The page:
Card game too abstract to be patentable
On March 10 2016 the Federal Circuit in In re: Smith upheld the Patent Trial and Appeals Board's rejection of patent claims for a variation of the card game blackjack. The court agreed that the method claim was directed to the abstract idea of conducting a wagering game. The court noted that the new game merely used a standard deck of cards and that claims directed to conducting a game using a new or original deck of cards could potentially survive the Alice abstract subject-matter test.
Claim 1 of the patent application specified providing at least one deck of physical playing cards, and then proceeding to play the blackjack variation according to eight detailed steps. The court found that the game's rules were rules for conducting a wagering game, and therefore were comparable to other "fundamental economic practices" found to be abstract. The court also found that there was no "inventive concept" in the shuffling and dealing of physical playing cards.
Ironically, the US Patent and Trademark Office (USPTO) allowed Claim 21 of the patent application, which was directed to the same method but used a video gaming system that used a processor, rather than real cards and a dealer. Thus, according to the USPTO, a method carried out on a computing device is not abstract, while carrying out the same method with a physical deck of cards is too abstract.
The applicant had also argued that the USPTO's 2014 Interim Guidance on Patent Subject Matter Eligibility exceeded the scope of the Supreme Court's Alice decision. However, the court declined to address this argument as it was not properly before the court, and in any event, the guidance was not binding on it.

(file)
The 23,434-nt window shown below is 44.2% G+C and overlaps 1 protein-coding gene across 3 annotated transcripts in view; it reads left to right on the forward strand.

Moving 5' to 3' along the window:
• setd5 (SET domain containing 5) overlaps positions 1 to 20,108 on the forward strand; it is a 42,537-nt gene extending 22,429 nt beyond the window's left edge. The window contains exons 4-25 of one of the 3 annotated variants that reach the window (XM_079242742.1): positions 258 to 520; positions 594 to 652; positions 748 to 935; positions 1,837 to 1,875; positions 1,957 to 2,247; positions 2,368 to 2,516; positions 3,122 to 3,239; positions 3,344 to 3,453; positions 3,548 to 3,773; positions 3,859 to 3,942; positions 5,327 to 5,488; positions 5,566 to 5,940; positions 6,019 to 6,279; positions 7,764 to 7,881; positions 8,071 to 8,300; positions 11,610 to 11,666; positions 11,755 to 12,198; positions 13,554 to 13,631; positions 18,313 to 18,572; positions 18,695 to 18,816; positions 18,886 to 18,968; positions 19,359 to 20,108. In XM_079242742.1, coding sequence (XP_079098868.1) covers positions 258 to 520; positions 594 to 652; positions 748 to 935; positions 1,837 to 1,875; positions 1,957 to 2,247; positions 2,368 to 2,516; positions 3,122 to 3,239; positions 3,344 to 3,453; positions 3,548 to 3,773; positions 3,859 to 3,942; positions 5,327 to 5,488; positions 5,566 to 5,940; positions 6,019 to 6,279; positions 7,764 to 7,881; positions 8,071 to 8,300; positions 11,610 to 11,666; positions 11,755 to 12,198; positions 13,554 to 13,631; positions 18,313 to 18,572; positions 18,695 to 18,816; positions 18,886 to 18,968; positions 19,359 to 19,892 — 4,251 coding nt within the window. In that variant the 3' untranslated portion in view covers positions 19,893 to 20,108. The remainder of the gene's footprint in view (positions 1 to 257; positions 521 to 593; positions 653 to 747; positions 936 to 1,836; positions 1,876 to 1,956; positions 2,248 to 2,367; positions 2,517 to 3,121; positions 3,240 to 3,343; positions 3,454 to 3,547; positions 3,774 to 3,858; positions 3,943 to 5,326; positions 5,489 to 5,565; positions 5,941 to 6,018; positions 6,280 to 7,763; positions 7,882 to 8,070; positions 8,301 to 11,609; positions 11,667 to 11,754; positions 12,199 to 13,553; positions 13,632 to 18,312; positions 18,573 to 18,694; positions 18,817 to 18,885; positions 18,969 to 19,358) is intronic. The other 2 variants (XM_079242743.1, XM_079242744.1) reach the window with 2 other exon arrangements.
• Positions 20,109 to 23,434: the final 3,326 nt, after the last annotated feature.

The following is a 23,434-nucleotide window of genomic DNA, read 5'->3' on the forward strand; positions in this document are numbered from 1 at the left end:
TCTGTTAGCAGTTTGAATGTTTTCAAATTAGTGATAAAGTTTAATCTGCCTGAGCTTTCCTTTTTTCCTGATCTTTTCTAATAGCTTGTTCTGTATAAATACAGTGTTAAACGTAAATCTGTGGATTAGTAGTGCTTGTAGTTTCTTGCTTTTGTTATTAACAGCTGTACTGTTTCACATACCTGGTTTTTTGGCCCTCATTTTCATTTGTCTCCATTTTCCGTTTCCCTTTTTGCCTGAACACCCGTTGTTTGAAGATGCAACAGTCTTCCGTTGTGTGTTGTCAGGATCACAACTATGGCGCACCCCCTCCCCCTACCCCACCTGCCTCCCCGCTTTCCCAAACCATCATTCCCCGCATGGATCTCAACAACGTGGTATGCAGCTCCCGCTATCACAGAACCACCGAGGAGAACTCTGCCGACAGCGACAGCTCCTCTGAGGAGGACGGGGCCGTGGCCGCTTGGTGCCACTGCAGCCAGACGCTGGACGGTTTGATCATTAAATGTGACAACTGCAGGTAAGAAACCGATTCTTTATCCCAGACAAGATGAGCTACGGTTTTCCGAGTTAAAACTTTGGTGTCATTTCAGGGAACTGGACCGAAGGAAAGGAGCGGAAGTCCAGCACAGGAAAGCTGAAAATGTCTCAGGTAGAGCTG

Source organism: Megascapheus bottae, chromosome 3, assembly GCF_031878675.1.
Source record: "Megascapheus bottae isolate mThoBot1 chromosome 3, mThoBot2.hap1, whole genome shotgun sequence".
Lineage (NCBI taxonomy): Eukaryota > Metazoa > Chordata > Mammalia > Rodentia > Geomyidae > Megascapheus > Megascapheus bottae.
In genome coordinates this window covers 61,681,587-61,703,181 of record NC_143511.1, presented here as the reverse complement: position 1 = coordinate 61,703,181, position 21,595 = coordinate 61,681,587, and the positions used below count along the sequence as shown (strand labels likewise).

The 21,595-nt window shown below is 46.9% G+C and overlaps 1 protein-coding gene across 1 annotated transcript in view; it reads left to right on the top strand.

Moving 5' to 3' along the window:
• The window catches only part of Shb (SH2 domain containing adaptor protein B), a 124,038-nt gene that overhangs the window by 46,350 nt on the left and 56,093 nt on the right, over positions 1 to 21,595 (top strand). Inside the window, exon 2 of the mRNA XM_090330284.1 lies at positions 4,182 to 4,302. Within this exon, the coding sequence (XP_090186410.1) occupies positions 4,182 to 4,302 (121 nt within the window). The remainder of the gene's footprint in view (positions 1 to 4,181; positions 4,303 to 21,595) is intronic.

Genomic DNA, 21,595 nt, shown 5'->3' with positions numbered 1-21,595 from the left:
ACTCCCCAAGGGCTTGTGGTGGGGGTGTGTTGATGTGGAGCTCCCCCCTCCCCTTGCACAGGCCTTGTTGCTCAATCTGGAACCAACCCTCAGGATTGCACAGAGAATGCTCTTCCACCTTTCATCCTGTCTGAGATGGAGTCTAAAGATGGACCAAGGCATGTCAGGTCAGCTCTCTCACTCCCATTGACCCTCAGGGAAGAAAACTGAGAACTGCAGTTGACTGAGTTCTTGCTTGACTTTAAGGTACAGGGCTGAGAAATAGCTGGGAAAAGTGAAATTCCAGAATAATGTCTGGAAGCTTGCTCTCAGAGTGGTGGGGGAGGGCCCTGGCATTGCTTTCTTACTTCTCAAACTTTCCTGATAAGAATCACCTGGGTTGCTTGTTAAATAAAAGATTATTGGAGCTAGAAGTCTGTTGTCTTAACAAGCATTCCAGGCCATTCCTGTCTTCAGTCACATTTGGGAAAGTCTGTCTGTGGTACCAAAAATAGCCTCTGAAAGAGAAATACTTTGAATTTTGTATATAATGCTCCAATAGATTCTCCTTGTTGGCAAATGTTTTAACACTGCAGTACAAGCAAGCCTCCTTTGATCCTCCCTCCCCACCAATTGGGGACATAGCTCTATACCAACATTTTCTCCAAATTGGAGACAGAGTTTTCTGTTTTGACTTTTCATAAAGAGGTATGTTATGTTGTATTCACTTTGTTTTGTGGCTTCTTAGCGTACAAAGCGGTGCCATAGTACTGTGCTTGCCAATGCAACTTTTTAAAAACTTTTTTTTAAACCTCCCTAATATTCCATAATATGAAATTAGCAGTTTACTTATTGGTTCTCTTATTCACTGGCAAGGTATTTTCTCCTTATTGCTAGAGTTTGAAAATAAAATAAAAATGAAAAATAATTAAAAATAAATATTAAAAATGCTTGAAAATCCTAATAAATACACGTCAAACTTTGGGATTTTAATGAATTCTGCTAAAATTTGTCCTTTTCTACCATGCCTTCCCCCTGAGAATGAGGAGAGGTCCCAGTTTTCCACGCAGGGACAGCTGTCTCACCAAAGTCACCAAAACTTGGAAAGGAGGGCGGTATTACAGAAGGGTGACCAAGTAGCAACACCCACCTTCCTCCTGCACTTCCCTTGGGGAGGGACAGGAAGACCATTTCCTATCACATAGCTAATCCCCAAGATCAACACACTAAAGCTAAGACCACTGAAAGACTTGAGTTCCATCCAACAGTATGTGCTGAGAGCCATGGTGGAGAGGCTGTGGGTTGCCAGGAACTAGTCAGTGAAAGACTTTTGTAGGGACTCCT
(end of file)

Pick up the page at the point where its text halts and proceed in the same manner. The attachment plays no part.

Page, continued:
Interestingly, the court noted in passing that claims directed to conducting a game using a new or original deck of cards could potentially survive the Alice abstract subject matter test, which the USPTO acknowledged during oral argument. However, the court did not explain how a set of game rules using a modified deck of cards would be any less abstract than a set of game rules using a standard deck of cards.
The court appeared to require the "inventive concept" to be present in some physical or tangible element of the invention. For now, patent applicants in the United States should be careful to focus on the physical or tangible elements of any "inventive concept" as much as possible.
This is an Insight article, written by a selected partner as part of IAM's co-published content. Read more on Insight
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